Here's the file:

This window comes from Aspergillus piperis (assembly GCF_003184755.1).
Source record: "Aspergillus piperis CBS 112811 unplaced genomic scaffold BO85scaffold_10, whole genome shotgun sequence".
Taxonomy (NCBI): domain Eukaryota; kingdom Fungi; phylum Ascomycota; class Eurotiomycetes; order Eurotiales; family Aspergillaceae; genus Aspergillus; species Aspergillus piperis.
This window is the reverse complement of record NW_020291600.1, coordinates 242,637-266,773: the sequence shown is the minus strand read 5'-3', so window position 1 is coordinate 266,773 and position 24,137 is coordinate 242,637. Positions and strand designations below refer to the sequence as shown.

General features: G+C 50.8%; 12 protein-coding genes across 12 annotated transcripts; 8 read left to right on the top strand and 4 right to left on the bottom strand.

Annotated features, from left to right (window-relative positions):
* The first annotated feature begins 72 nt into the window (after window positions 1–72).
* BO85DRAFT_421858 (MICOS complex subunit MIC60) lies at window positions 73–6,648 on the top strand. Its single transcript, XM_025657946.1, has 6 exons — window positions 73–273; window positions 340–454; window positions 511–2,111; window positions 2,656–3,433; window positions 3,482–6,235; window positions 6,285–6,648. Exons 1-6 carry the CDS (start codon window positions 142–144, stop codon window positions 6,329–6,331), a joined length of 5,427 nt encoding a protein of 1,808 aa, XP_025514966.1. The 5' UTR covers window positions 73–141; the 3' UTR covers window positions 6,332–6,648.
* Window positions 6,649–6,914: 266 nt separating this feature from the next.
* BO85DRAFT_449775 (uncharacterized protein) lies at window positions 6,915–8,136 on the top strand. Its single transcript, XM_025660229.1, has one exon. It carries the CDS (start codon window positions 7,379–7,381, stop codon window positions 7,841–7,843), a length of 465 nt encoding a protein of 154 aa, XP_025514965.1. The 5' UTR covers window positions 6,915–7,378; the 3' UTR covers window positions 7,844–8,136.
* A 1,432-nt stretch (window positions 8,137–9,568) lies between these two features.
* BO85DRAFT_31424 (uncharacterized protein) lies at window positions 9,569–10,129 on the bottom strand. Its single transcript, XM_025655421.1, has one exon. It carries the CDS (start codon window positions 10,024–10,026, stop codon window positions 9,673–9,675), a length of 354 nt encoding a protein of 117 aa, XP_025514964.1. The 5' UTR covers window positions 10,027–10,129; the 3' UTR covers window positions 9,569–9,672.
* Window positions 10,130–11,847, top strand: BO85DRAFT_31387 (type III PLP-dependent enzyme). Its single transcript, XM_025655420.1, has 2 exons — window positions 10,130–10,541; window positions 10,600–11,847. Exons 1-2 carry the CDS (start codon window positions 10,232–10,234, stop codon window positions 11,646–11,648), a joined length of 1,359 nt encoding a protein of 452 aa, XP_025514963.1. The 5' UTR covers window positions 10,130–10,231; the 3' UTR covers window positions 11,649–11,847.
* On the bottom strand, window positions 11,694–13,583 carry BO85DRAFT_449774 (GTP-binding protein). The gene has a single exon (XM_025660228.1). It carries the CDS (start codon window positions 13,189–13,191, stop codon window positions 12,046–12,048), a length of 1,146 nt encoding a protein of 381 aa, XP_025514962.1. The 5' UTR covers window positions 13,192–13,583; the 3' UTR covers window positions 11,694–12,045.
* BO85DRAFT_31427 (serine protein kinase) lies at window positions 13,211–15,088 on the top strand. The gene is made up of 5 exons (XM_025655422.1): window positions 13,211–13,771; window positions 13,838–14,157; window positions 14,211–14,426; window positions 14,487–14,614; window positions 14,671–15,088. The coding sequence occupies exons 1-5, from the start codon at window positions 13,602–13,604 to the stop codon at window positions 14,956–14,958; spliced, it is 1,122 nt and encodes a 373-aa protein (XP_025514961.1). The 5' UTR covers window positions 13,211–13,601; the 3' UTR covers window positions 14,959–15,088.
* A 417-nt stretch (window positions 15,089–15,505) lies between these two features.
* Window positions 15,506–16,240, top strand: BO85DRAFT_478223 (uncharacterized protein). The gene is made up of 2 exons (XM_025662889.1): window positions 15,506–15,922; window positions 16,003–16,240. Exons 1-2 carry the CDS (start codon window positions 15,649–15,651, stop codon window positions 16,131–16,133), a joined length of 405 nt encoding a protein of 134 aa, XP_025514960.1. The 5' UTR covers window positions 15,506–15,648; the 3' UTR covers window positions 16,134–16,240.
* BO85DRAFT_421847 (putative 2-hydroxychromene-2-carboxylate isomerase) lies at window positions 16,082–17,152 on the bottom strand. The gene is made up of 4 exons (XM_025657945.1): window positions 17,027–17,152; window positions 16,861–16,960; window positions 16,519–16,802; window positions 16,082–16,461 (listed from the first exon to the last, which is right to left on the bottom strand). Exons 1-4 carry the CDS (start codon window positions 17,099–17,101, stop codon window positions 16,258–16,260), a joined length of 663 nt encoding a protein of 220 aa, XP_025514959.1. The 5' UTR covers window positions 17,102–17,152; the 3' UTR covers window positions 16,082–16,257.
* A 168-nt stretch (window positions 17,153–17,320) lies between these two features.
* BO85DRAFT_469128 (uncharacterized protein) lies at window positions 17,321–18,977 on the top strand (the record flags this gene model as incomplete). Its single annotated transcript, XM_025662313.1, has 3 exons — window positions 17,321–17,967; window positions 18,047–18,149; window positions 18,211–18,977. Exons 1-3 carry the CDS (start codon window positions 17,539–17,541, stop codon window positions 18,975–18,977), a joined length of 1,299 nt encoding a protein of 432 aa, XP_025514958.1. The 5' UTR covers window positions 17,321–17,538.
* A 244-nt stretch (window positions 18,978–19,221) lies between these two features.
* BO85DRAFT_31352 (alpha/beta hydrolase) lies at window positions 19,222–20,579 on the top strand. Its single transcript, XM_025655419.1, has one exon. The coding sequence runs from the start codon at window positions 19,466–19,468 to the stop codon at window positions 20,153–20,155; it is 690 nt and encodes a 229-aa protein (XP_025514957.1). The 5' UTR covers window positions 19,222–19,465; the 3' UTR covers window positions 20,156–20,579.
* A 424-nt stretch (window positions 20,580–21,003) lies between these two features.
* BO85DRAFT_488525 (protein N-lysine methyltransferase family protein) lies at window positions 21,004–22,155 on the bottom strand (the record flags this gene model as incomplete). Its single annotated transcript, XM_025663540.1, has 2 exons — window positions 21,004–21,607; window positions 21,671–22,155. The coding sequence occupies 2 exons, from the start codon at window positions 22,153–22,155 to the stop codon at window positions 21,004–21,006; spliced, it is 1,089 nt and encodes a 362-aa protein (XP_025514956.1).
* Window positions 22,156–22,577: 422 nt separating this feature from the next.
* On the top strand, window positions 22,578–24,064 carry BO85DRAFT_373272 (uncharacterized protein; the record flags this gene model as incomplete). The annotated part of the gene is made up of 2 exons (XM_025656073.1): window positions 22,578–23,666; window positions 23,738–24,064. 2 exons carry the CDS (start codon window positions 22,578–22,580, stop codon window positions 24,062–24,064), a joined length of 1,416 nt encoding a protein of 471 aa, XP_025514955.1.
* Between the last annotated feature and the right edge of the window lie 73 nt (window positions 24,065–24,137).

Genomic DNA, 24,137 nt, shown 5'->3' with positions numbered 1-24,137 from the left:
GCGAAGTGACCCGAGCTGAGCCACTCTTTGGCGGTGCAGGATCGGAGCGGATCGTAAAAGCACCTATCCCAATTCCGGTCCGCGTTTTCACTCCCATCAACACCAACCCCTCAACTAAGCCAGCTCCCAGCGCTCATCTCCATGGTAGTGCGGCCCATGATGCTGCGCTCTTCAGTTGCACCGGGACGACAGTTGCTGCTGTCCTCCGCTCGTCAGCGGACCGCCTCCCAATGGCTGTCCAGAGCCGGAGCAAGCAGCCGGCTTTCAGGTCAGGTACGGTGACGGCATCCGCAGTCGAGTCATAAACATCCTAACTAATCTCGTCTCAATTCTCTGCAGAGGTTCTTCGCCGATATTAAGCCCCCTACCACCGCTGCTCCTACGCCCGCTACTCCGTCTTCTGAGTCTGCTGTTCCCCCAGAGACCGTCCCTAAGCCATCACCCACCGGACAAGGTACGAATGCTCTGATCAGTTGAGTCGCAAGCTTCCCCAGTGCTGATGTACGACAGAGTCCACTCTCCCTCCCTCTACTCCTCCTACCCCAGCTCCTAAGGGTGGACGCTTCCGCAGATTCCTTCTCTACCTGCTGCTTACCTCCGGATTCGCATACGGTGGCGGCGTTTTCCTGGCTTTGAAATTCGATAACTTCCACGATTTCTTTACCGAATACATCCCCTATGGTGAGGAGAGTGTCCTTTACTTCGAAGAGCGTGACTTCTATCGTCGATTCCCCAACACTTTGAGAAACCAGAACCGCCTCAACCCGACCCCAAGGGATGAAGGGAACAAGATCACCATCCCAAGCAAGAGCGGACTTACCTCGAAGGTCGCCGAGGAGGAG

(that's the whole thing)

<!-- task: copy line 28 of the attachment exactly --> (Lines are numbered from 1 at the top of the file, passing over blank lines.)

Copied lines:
Genomic DNA, 24,137 nt, shown 5'->3' with positions numbered 1-24,137 from the left: